‘Art At The Border’ Opens 10/12 at 516 ARTS

Art at the Border: Tractor by Margarita Cabrera
Margarita Cabrera.

Art At The Border: 21st Century Responses, curated by Kate Bonansinga, is a politicized art extravaganza.

See and engage with commentary about the socioeconomic divide along the border; the logistical rewiring of overcoming it; imminent dangers and the accompanying necessity to quickly evolve; subversive tactics—camouflage, rolling with the punches—fear of getting caught; and the necessity to move through the system unscathed and into a more promising tomorrow!

516 ARTS has a full day of gatherings anticipating the opening reception, from 6–8pm. The show will run for three months.

At 11am, come to a demo with Mexican artists Tania Candiani and RSM (Rodrigo Guzmán) called Interweave [Laboratorium], a collaboration between creative minds, including a musician, computer and electrical engineers, an astronomer, and a physicist. The result is a laboratory of fantastical inventions. Their project explores metaphorical borders between the scientific and the artistic, the ideological and discursive, the practical and impractical.

Bonansinga was the founding director of the Centennial Museum at the University of Texas at El Paso, which is in walking distance from Mexico.

Art at the Border: Installation by Alejandro Almanza Pereda.
Alejandro Almanza Pereda.

“Artists are very interested in the geographic divide of the First and Third Worlds,” Bonansinga says. “It attracted some really interesting, thoughtful, creative artists to incubate or create artworks for our museum and, between 2005 and 2012, I kept close track of what all those artists were doing.”

She’s compiled all her writings related to the shows she curated for the Centennial Museum into [tippy title=”Curating At The Edge: Artists Respond To The US/Mexico Border” width=”250″ height=”350″][/tippy]. It will be published in January 2014 by the University of Texas Press, and will be available for pre-order at 516 ARTS, during the opening reception. “That’s why 516 wanted me to curate this exhibition,” she says, “’cause of this book being published.”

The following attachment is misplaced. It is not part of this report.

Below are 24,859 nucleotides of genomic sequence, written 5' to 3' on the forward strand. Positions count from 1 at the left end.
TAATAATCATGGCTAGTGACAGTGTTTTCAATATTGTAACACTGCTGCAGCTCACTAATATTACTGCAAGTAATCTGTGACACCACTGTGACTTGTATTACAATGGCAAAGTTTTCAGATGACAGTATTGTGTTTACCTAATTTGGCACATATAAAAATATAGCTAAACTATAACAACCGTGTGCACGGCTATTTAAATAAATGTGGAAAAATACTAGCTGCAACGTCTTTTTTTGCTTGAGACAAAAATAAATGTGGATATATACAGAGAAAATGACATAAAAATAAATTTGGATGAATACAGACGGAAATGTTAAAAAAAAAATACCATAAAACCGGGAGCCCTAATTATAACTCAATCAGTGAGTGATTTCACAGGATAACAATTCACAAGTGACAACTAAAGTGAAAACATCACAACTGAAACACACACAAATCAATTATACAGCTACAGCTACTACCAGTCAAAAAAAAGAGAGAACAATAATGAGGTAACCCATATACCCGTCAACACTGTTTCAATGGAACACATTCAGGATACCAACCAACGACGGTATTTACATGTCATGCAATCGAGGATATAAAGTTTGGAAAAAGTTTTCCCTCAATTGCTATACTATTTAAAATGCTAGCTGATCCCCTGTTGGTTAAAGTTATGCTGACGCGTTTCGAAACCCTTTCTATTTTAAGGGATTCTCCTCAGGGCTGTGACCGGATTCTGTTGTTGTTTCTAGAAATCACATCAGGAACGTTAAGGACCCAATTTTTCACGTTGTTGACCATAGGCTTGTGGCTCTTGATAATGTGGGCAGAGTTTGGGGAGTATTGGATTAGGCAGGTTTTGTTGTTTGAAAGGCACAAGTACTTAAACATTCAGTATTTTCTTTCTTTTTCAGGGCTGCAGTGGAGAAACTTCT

She has worked with the seven artists she chose for the show.

Three of them are from Mexico (one in Tijuana, one in New York [originally Juarez], the last from Mexico City.) One US team is based in Chicago and Cincinnati, and the other in El Paso. They all exhibit nationally.

Art at the Border: Superstructure by Adrian Esparza.
Adrian Esparza.

“Adrian Esparza in El Paso, he takes those cheap striped acrylic Mexican blankets, and he takes one thread from them and just pulls it and unweaves a blanket, and from that piece of string he creates these geometric wall constructions,” Bonansinga says. “They look like [tippy title=”Op Art” width=”450″ height=”400″]

Movement in Squares, 1961. Tempera on hardboard, by Bridget Riley
“Movement in Squares” by Bridget Riley
[/tippy]. They reference abstract painting, but they’re made out of thread.”

The Midwest team’s contribution is about the process of creating a sculpture that will be installed at one of the border crossings. You can view their working drawings and models at the show.

Opening Day Events | Saturday, October 12


DEMO: Interweave [Laboratorium] A laboratory of fantastical inventions with artists Tania Candiani and RSM (Rodrigo Guzmán)!


PUBLIC FORUM: Art at the Border
How have artists recently responded to the geography, politics and culture of the US/Mexico border? How do artists and curators work together to realize a project? Witness and participate in this discussion to find out. Forum participants include guest curator Kate Bonansinga and artists Alejandro Almanza Pereda, Tania Candiani & Rodrigo Guzmán, Adrian Esparza and SIMPARCH.


OPENING RECEPTION: Art at the Border
Celebrate the opening of Art at the Border: 21st Century Responses. Meet the guest curator and many of the artists, and enjoy live music and refreshments.

Photos courtesy of 516 ARTS. “Movement in Squares” from Wikipedia.

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